Tax-break loss may push video games firms abroad
VIDEO game companies in Dundee were last night dismayed after George Osborne cancelled a tax break for the industry, describing the proposal as "poorly targeted".
Games makers warned they might be forced to leave Scotland as a result of the move.
Manufacturers in Dundee have led the world when it comes to making hi-tech games. The previous Labour government had offered them tax relief they felt would increase spending on research and development in the UK by 457 million and create 3,000 jobs.
The industry is estimated to contribute 1 billion to the UK's GDP each year.
Colin MacDonald, from Realtime Worlds, which created the Grand Theft Auto series, said he was "hugely, hugely frustrated and disappointed".
He added: "We would hate to move away, but we're a business. When Canada is 40 per cent cheaper and France has built-in tax credits, you're looking at saving millions a year. We have to take that seriously."
Mr MacDonald said without the tax incentive many gaming companies would not be able to experiment and innovate, which would leave them falling behind in a global industry worth billions.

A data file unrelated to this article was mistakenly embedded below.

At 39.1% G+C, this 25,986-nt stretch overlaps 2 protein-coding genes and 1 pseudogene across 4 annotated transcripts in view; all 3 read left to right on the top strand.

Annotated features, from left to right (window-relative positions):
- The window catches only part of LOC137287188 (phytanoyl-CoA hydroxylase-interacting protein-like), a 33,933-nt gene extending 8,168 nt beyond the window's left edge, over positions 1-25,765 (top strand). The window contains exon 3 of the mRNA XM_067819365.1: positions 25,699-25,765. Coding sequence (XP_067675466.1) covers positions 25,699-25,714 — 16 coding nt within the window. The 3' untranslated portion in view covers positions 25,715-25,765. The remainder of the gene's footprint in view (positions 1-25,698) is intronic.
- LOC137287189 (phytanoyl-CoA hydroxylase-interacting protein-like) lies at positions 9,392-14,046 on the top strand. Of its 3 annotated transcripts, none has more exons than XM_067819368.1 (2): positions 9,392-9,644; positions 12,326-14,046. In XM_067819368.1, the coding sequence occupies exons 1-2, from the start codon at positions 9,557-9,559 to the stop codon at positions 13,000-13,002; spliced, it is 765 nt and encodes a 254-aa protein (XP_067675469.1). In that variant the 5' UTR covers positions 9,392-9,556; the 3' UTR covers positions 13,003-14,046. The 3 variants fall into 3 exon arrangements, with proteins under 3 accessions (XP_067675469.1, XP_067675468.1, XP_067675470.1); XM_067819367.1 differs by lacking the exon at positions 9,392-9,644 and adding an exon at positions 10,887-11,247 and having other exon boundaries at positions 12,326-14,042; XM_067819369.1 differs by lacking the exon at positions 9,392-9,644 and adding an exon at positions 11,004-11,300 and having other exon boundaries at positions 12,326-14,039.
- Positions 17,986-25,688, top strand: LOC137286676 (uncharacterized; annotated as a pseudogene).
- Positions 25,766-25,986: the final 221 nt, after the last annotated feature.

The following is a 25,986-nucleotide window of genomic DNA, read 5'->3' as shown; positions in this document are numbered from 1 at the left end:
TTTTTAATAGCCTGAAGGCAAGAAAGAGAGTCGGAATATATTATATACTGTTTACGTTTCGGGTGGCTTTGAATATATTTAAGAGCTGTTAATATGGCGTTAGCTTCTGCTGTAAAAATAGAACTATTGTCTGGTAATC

He added: "It was something that, before the election, all the parties were behind. We understand it's a difficult situation, but it was a difficult situation six weeks ago. At the end of the day, the country suffers."
Dundee's strong gaming industry has been helped by the talent coming out of Abertay University, which runs specialised courses in software engineering for video games.
Chris Wright, a board member for the UK's video game trade association TIGA, said he was surprised to see a Conservative Chancellor cancel a measure that would have created jobs.
He said: "This is something that already exists for the film industry and the games industry is bigger than that."
Mr Wright, who is also chief operating officer of Proper Games in Dundee, the firm which created Flock!, said the industry would lobby the Treasury to change its policy.
"We don't see this as the end of it. This is something which absolutely has to happen," he said.
While tax relief for the industry will be scrapped, there will be a small reduction in rates for capital allowances – for the majority of plant and machinery the rate will fall from 20 per cent to 18 per cent.
When asked about the tax breaks, Scottish Secretary Michael Moore said: "We needed to step back and see what we could do for businesses as a whole in the Budget, such as lowering corporation tax by 1p each year for the next four years."
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